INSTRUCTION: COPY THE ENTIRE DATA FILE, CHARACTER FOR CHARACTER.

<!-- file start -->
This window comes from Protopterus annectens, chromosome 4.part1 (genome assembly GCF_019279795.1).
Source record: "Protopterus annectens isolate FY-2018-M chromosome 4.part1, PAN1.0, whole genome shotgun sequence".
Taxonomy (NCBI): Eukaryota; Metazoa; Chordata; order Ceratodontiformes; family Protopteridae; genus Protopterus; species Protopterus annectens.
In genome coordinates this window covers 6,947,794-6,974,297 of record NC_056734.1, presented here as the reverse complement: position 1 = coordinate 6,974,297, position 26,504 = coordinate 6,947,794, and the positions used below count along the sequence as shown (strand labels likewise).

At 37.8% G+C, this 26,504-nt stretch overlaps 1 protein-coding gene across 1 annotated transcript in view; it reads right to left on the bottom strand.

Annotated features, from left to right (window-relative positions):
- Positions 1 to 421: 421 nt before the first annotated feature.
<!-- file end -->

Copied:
This window comes from Protopterus annectens, chromosome 4.part1 (genome assembly GCF_019279795.1).
Source record: "Protopterus annectens isolate FY-2018-M chromosome 4.part1, PAN1.0, whole genome shotgun sequence".
Taxonomy (NCBI): Eukaryota; Metazoa; Chordata; order Ceratodontiformes; family Protopteridae; genus Protopterus; species Protopterus annectens.
In genome coordinates this window covers 6,947,794-6,974,297 of record NC_056734.1, presented here as the reverse complement: position 1 = coordinate 6,974,297, position 26,504 = coordinate 6,947,794, and the positions used below count along the sequence as shown (strand labels likewise).

At 37.8% G+C, this 26,504-nt stretch overlaps 1 protein-coding gene across 1 annotated transcript in view; it reads right to left on the bottom strand.

Annotated features, from left to right (window-relative positions):
- Positions 1 to 421: 421 nt before the first annotated feature.